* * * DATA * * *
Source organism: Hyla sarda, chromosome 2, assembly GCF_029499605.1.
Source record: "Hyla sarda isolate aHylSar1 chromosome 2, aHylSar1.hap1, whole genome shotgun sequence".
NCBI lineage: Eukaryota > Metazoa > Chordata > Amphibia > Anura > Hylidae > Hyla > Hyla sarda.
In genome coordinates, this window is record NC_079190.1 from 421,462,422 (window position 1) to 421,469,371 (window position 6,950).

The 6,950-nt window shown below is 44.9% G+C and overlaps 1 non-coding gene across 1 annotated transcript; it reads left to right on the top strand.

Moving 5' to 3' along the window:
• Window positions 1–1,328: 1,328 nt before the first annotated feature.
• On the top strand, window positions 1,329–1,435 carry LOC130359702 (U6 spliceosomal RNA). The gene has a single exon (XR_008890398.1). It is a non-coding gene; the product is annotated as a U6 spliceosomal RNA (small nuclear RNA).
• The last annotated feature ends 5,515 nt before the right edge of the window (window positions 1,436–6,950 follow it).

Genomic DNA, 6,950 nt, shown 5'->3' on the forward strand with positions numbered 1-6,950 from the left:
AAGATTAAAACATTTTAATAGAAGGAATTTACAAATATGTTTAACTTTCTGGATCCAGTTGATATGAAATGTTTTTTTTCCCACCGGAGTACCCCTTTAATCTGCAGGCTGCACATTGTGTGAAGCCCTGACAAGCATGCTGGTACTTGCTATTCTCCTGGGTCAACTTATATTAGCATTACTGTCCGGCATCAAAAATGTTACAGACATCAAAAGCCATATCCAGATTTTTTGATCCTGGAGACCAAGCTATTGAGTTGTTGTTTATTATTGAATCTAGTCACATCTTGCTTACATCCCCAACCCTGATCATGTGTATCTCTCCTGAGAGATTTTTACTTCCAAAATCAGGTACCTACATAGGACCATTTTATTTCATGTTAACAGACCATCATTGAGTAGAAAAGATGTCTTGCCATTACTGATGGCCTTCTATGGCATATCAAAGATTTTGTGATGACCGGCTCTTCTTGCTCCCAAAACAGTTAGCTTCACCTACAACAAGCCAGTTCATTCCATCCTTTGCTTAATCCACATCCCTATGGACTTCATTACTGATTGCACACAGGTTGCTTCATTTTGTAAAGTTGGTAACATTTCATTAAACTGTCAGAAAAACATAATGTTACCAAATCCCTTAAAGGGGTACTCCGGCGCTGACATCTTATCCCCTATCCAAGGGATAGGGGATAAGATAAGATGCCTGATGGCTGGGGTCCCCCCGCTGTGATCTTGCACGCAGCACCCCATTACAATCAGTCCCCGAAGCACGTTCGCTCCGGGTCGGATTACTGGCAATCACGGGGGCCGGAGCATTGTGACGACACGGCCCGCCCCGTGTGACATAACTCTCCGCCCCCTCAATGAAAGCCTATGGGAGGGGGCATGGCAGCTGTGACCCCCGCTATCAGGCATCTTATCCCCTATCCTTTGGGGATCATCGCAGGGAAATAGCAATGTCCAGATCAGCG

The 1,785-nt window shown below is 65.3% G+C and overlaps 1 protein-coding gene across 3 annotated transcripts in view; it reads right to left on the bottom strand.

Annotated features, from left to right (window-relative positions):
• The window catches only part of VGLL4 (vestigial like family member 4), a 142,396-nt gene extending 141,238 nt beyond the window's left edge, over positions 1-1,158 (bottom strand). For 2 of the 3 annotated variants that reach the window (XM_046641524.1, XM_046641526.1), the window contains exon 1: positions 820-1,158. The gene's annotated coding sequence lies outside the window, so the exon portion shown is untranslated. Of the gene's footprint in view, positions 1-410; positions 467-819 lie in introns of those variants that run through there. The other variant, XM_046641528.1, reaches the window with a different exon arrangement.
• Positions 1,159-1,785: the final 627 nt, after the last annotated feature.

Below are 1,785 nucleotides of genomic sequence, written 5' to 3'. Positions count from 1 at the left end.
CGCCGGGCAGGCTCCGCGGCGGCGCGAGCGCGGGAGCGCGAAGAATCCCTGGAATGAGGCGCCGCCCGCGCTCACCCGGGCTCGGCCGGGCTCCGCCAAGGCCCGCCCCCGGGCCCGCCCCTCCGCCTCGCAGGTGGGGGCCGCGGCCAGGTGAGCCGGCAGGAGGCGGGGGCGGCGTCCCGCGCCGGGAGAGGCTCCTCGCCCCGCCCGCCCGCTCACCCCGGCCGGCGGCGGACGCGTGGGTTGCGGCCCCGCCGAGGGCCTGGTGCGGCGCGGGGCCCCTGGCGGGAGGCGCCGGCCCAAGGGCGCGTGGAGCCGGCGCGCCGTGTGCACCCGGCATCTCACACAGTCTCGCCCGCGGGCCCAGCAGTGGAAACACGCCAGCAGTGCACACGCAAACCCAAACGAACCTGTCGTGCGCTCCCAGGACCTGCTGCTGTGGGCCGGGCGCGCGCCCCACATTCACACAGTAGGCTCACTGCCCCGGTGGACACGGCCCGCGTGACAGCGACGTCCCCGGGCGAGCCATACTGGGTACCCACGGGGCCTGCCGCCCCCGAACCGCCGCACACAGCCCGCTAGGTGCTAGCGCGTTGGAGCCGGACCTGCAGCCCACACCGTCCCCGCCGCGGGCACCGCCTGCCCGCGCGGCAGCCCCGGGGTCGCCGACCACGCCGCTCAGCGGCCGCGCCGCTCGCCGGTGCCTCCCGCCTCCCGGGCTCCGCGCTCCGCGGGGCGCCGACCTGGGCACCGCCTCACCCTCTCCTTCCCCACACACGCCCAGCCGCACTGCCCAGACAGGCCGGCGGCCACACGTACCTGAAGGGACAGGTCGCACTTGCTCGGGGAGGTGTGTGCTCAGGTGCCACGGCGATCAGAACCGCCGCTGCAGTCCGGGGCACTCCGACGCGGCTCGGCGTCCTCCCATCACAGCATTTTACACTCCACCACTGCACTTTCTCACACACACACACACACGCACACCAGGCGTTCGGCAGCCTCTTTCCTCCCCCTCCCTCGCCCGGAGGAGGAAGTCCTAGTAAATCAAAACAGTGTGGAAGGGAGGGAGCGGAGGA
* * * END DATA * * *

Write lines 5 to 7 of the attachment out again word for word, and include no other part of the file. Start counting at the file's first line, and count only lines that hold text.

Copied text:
The 6,950-nt window shown below is 44.9% G+C and overlaps 1 non-coding gene across 1 annotated transcript; it reads left to right on the top strand.

Moving 5' to 3' along the window:
• Window positions 1–1,328: 1,328 nt before the first annotated feature.